Stress and Nutrition

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Aug2009 18

Busy schedules can send stress levels soaring. What does stress have to do with diet? Plenty. When tensions get worse in one aspect of life, it’s not unusual for other areas to seem worse too. This can lead to a breakdown in behavior normally under control, such as the diet. With small positive steps, however, that destructive cycle can be broken.

When life gets busy, it’s tempting to forget about a balanced diet by skipping meals or eating anything while on the run. Yet when your body doesn’t get the balance of nutrients it needs, you may end up trying to do more with less energy. Even ”healthy” low-fat foods like bagels and pretzels don’t constitute a high-energy diet on their own

Eat quickly-prepared foods if you need to, but aim for a combination of grain products (like bread and pasta) and vegetables or fruit, along with a modest amount of protein (dairy, meat or bean) at least three times a day. It can be as easy as choosing a turkey sub with some fresh fruit or raw veggies for lunch, or having vegetable chili and cornbread for dinner. These simple dishes supply adequate nutrition just as well as more time-consuming meals.

Set aside time to eat meals at a pace that allows you to taste and savor them. The 15 or 20 minutes it takes to put aside work and other distractions will more than compensated by a noticeable energy boost. Enjoy quite time or peaceful music while you eat alone, or share some friendly company as you relax at mealtime.

Stress can also increase a yearning for extra snacks and high-fat comfort foods. Snacks can be an important part of good eating, so don’t force yourself to starve if you’re hungry. But snacking when you’re not really hungry doesn’t give you more energy. Sweet snacks can give you a short-term energy boost, but then can also leave you feeling worse later when your blood sugar drops.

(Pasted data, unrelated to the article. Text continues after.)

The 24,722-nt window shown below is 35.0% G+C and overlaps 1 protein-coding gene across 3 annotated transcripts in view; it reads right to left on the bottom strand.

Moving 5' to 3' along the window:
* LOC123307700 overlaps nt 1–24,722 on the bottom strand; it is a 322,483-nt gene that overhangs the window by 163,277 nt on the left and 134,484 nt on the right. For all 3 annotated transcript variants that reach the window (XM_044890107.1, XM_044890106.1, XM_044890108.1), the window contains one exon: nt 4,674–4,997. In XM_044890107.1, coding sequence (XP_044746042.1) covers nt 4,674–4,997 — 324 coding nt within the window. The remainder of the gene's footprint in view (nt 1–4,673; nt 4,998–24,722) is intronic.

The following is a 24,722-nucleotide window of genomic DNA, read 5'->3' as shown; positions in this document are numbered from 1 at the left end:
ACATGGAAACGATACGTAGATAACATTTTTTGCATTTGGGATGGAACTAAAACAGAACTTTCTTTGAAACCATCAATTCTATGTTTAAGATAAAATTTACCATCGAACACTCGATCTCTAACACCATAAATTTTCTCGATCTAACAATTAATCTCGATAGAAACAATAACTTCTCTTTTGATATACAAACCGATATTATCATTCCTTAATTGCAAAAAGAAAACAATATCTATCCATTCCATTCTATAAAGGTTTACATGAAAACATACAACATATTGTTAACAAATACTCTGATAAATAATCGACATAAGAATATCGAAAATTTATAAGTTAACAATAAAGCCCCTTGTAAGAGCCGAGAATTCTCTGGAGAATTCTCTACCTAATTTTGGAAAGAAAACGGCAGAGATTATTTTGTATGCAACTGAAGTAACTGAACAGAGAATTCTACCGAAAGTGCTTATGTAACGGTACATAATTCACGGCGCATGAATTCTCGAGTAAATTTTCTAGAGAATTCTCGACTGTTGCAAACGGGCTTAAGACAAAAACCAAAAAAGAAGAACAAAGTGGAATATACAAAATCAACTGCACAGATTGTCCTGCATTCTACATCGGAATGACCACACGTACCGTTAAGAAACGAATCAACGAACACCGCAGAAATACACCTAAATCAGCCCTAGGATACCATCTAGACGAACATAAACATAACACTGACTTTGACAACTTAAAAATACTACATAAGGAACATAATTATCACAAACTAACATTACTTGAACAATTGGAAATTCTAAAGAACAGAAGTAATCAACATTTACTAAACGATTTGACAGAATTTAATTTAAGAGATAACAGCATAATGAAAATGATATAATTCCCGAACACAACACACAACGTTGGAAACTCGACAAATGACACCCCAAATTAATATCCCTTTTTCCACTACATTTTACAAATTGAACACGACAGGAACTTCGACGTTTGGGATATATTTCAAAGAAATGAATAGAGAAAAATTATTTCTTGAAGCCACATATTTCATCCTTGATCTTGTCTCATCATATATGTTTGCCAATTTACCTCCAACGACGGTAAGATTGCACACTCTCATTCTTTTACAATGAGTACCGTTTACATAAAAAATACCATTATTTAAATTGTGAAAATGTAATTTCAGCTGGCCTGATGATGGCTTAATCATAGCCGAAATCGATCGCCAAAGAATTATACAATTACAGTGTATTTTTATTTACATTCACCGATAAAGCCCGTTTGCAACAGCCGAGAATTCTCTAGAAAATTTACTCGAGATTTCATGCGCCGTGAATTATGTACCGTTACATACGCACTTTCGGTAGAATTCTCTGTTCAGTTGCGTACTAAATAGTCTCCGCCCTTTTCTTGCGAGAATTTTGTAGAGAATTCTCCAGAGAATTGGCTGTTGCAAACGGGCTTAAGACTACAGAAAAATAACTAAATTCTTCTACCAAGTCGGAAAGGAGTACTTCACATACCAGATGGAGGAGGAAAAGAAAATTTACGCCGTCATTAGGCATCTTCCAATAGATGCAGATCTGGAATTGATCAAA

When stress hits, you don’t have to forego all of your favorite “comfort foods.” Some treats, like puddings and muffins, can be made with less fat and sugar than in original recipes to make them lighter. You can also try to determine whether you really want the taste of a particular food, or whether non-food forms of comfort will meet your needs, When the taste is just what you want, try taking just a bite of your favorite dish to alleviate that craving. Just that small portion may give you the flavor you crave without added fat and calories.

When people are worn out from the stress of trying to do too much, they often turn to sugar, caffeine, or vitamins to increase energy levels and help them function. There is no evidence, however, that emotional stress increases our vitamin needs. If you focus on simple ways to get balanced nutrition as described above, you’ll get all of the vitamins and other nutrients you need. Sweets and caffeine-containing products may be enjoyed occasionally if you like, but avoid using them throughout the day, or you may experience huge dips and surges in your energy levels. A 15-minute catnap, walk around the block or stretching session will more likely give you renewed energy. Review you priorities and set aside enough time to get adequate sleep for the most dramatic effect on you energy levels.

Experts say that stress is a choice. You can either decide to refrain from worrying about things beyond your control, or you can choose to drive yourself to unattainable perfectionist standards. Set priorities to make the most of your time and let go of the rest. And when pressures in your life increase, simplify eating routines to save time if need be, but don’t give up on the good nutrition that can help you through stressful times.

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